In addition to levies approved by voters, qualifying districts can receive state funding from the Local Effort Assistance (LEA). While the Seattle School District has received no LEA funding in the past three years, West Valley School District in Spokane has received more than $2 million annually, while Aberdeen School District has received over $3 million annually.

In addition to restructuring the state’s education funding system, WASA favors lowering the required supermajority for a local school bond to a simple majority. That issue has become pertinent this year, with the defeat of five failed levies earlier this year and three on the November ballot.

One education official at the meeting described levies as a “relief valve” for school districts and the state. Those levies or bonds also pay for school capital projects.

“School facilities aren’t technically a basic education issue, but if kids are in falling buildings or they’re in buildings that are unsafe or unhealthy, that’s not going to be a good situation,” Steele said.

While Washington State PTA Legislative Director Nancy Chamberlain told work group members the “reliance on property taxes and voter confusion have led to increased failures of school construction and school enrichment levies,” others say it’s due to a lack of accountability within the system regarding how the money is invested.

“Parents no longer have confidence in the school system to effectively educate their children,” Washington Policy Center Education Director Liv Finne told Lens. She added that it’s “out of touch” for anyone to think the education system needs more money when spending is at all-time highs and most students are not physically attending schools. She also noted that in some districts the property tax has doubled in three years.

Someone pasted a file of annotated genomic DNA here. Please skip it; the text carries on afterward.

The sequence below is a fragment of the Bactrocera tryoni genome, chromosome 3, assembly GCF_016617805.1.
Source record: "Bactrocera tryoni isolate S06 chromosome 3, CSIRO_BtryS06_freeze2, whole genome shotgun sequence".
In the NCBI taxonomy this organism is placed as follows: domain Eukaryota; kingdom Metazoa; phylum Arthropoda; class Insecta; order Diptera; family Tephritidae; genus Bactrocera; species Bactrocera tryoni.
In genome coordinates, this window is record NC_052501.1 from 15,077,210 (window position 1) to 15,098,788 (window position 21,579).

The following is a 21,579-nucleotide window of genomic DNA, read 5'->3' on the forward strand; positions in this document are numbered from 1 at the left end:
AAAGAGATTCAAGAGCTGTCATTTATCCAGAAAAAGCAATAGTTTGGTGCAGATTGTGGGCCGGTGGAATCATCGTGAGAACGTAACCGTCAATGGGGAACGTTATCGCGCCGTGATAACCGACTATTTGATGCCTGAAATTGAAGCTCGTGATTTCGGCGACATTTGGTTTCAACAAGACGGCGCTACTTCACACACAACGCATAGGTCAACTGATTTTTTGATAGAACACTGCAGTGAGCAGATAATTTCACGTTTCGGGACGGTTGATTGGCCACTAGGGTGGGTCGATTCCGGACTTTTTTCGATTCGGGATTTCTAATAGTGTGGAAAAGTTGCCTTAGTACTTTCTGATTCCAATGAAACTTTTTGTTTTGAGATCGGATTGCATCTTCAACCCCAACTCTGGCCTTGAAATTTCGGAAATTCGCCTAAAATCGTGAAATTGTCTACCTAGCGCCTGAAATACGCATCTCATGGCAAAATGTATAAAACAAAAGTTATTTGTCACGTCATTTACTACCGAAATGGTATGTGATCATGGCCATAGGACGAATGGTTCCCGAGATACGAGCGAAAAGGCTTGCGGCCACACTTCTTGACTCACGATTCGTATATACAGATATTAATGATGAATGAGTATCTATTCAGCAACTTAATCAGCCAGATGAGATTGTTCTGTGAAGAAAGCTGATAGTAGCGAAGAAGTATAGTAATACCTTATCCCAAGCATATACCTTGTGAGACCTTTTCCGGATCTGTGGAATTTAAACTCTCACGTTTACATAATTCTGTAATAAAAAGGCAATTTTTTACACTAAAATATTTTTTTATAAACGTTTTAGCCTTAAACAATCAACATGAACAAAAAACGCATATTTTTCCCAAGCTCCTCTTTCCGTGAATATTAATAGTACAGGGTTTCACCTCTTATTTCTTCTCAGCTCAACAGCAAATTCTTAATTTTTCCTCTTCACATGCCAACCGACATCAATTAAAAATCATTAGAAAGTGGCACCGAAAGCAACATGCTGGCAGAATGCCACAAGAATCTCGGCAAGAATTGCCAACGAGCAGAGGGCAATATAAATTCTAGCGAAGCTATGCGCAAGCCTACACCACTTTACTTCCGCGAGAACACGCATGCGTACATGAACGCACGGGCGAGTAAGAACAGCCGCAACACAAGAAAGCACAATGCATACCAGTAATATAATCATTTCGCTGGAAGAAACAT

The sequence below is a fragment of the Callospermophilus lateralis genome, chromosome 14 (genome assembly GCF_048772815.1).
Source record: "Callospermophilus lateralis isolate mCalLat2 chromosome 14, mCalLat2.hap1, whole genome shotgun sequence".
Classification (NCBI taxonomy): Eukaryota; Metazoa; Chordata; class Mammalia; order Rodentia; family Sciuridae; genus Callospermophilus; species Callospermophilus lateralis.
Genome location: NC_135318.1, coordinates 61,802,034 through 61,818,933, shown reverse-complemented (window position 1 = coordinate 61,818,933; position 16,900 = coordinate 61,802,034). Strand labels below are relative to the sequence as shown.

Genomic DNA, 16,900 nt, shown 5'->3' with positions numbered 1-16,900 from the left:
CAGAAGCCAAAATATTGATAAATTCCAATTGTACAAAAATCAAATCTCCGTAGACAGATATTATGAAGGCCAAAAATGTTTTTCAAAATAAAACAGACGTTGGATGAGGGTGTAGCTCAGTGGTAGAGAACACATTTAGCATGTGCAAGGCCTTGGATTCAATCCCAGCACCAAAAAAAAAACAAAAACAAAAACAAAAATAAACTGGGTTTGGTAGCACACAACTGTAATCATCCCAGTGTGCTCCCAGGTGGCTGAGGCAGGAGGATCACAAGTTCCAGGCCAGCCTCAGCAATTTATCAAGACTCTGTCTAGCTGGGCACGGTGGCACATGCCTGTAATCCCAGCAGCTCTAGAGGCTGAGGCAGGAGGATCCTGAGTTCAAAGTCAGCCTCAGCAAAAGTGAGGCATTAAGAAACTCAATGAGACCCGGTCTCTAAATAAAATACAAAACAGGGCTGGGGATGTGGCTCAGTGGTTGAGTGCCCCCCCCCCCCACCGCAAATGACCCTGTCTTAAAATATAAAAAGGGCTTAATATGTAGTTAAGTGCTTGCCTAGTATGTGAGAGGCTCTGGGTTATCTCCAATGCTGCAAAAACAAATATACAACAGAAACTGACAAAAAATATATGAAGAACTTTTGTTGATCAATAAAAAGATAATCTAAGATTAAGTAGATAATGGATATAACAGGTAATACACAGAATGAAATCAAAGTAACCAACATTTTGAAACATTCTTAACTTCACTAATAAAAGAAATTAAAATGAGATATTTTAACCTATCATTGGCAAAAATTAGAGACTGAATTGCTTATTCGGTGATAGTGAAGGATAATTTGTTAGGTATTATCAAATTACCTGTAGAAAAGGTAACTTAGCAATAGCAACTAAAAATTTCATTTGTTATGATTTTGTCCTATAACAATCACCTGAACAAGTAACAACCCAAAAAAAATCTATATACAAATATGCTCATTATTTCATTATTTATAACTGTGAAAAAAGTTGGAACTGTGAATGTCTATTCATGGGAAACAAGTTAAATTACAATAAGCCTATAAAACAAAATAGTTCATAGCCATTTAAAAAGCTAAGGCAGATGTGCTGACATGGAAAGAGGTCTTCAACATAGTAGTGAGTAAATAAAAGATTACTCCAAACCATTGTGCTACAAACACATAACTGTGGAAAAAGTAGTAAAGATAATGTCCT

“The public cannot afford any more taxes,” she said.

Speaking on behalf of the Washington State Association of County Assessors, Thurston County Assessor Steven Drew said at the meeting that “the consequence of the (property) tax going up with property value is that there’s much more stress among the voters. They connect the taxes they’re paying and the growth in taxes to the increase in property values.”

Like Steele, Chamberlain said the current funding system requires changes, calling it “confusing to taxpayers, inequitable, and regressive. We would argue that it is not adequate either.”

However, Drew told the work group that property tax revenue has been unaffected by the economic shutdown in response to the COVID-19 pandemic. “The stability in property tax is what I really want you to focus on. Perhaps the best way to look at the overall tax solution is the way you might look at stability and investment.”

He added that despite any flaws, the property tax has “enough balance so whatever the volatility is, you don’t suffer a deep loss.”

While the various groups offer guidelines on any new revenue sources, no tax recommendations were made at the meeting. However, work group members including Co-Chair Keith Wagoner (R-39) urged them to do so. “If you’re waiting for policy to come forward…you’re going to find that the policy you’re waiting for never comes.”

A preliminary report from the work group is due to the state legislature by the end of December.